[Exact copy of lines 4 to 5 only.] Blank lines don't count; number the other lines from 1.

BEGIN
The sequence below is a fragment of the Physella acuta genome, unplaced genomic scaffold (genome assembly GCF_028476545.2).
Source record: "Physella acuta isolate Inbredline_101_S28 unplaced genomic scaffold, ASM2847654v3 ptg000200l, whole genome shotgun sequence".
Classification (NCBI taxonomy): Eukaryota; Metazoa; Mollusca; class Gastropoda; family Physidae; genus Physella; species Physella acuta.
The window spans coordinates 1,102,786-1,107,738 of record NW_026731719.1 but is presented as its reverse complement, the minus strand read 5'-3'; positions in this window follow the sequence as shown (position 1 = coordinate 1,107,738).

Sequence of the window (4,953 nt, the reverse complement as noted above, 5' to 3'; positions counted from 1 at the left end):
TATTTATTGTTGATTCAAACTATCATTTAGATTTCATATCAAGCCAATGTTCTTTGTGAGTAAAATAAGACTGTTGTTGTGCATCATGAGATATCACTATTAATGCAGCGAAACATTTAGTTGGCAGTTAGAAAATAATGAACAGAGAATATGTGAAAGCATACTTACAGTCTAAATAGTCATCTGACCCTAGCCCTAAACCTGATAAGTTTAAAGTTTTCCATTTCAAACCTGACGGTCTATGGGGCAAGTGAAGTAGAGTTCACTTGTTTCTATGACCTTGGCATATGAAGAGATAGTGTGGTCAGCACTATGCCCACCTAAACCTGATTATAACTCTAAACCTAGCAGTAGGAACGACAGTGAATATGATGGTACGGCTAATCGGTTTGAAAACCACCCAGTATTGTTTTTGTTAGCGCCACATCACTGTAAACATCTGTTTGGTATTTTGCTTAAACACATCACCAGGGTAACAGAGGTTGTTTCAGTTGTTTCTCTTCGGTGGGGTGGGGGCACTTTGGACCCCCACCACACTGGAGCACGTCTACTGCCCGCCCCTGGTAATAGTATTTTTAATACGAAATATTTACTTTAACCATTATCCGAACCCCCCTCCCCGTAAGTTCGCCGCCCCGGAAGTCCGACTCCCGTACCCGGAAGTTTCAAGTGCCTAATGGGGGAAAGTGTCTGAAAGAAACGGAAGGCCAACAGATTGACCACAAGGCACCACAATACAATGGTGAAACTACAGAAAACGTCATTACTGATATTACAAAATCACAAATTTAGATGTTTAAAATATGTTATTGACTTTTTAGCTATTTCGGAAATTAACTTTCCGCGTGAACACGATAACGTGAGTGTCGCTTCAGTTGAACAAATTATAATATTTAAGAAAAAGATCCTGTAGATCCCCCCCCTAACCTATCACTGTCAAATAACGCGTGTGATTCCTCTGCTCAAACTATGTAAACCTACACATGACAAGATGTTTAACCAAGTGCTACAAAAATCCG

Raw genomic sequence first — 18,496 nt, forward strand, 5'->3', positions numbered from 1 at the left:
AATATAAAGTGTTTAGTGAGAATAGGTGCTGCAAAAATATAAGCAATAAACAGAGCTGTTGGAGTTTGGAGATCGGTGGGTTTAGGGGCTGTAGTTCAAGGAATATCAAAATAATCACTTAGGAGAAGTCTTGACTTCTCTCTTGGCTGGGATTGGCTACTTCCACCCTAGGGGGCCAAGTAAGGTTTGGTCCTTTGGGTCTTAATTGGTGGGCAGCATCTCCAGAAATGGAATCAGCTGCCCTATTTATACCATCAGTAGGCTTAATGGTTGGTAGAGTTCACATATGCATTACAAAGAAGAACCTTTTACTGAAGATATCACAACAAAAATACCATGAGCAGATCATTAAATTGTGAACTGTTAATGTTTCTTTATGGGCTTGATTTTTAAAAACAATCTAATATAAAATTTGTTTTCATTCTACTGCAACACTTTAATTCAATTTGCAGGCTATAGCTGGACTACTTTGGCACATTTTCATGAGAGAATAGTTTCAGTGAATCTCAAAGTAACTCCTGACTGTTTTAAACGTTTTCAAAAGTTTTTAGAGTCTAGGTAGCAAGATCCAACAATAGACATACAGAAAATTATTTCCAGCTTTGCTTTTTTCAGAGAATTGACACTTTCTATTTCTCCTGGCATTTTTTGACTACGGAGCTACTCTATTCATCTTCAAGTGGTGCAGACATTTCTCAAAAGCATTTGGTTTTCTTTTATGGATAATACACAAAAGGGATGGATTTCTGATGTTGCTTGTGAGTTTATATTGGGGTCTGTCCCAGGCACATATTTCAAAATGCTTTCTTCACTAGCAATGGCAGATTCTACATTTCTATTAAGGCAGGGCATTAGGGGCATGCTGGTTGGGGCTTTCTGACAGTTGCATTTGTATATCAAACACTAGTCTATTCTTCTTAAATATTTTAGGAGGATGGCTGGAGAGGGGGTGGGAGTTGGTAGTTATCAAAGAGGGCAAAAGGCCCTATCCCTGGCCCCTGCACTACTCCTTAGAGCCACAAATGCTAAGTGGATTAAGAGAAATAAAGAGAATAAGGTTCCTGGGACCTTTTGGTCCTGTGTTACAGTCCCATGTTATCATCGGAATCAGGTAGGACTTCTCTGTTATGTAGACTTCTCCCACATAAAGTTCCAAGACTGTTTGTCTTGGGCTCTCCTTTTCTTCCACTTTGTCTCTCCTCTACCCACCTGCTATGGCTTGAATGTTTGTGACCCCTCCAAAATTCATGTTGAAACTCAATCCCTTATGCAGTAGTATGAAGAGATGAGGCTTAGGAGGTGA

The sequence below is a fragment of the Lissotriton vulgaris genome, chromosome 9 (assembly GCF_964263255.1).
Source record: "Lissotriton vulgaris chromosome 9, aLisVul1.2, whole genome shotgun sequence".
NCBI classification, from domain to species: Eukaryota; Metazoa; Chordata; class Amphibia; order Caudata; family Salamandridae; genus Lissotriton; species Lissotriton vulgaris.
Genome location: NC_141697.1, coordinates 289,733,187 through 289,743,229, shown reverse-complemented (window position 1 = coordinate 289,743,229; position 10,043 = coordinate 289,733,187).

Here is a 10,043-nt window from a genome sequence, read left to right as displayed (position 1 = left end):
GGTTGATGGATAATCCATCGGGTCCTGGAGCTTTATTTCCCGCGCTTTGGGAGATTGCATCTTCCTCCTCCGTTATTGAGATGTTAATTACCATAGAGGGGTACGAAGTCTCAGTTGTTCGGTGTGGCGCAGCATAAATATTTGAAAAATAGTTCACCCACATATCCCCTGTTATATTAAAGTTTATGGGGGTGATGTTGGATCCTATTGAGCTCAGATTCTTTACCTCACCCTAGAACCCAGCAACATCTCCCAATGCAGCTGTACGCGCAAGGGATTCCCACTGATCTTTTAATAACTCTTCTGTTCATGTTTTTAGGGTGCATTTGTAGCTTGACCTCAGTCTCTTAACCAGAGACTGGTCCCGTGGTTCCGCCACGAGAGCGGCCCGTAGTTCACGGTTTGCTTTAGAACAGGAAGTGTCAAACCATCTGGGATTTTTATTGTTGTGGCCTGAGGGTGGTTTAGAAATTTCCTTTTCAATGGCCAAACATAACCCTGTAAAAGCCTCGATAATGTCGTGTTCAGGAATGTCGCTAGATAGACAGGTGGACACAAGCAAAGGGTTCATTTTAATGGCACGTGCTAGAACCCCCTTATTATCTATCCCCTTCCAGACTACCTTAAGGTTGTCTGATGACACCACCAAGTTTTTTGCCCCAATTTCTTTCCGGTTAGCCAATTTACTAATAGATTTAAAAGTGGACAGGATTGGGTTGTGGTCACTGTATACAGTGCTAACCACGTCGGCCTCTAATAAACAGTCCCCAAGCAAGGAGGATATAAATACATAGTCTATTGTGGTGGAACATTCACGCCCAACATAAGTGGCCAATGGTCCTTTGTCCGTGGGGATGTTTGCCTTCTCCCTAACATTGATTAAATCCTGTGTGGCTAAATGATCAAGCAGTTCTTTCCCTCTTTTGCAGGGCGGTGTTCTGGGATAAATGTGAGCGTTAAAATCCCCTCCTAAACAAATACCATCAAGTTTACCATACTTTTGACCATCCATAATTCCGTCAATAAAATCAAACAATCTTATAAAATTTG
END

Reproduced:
The window spans coordinates 1,102,786-1,107,738 of record NW_026731719.1 but is presented as its reverse complement, the minus strand read 5'-3'; positions in this window follow the sequence as shown (position 1 = coordinate 1,107,738).

Sequence of the window (4,953 nt, the reverse complement as noted above, 5' to 3'; positions counted from 1 at the left end):